Rebel groups killed at least 64 people in a massacre in the town of Beni on the night of 13 August. The Allied Democratic Forces (ADF), an armed Islamist Ugandan group, is believed to have carried out the machete attack in revenge for military operations in the area.

Three days of mourning were declared on Monday, and protests erupted in response to the failure of President Joseph Kabila’s government to ensure safety in North Kivu just three days after Kabila visited the region. Clashes during the protests later resulted in the death of one protester and one police officer on Wednesday.


Gaza/West Bank:

On Tuesday,  Israeli security forces shot and killed a Palestinian teenager during clashes that erupted in the Fawwar security camp near the city of Hebron. According to the Palestinian Health Ministry, there were dozens of other Palestinian casualties as a result of Israeli gunfire.


Iraq:

On Sunday, Iraqi President Fuad Masum certified the death sentences handed down last week to 36 people for the massacre of 2,398 security personnel at the Speicher military base in June 2014.

On Monday, after two days of battle, Kurdish Peshmerga troops fighting an offensive against ISIL south of Mosul managed to seize roughly 58 square miles and a dozen villages and have reached Kanhash, the western side of the Gwer bridge. The bridge, once repaired, will help the Peshmerga and Iraqi forces to open a new front against ISIL in the overall offensive to retake Mosul. Iraqi forces also seized four more villages around the Qayyara airbase, which is being transformed into the command-center for the assault on Mosul.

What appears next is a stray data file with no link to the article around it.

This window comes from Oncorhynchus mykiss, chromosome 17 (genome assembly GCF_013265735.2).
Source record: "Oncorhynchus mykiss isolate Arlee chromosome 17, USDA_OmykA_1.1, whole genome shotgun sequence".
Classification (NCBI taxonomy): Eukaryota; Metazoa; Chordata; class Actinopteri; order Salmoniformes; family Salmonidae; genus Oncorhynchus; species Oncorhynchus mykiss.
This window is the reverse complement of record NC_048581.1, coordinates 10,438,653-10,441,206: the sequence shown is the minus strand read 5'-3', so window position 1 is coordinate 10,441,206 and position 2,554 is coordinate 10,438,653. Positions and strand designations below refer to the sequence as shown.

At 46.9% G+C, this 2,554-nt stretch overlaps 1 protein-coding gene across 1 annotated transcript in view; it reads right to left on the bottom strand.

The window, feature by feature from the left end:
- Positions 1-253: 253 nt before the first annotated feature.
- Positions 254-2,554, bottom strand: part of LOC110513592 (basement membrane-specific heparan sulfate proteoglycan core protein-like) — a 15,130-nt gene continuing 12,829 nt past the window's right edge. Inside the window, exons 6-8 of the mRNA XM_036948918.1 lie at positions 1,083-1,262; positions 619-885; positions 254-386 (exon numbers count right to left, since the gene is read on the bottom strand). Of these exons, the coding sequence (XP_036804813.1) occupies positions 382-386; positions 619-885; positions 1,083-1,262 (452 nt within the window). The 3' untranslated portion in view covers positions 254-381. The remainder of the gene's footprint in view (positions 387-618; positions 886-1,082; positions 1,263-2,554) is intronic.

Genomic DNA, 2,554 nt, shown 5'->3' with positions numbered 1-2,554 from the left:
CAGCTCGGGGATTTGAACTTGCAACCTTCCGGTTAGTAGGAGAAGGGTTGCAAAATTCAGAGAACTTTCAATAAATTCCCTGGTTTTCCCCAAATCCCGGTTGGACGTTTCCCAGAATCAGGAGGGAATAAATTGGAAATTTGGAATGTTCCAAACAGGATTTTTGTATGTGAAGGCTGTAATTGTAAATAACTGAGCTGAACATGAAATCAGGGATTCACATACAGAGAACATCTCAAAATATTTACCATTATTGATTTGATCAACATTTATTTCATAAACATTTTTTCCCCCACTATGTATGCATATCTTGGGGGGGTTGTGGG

The Iraqi Parliament has decided to allow a massive restructuring of Prime Minister Abadi’s cabinet to move forward, approving five of his six nominations for vacant spots. The structure of the PM’s cabinet has been the source of a political crisis since this past February as he attempted to dismiss most of them on allegations of corruption in favor of technocrats. The approval has alleviated much of this pressure in the face of the upcoming assault on Mosul. The move is also being welcomed by the US envoy to the anti-ISIL coalition.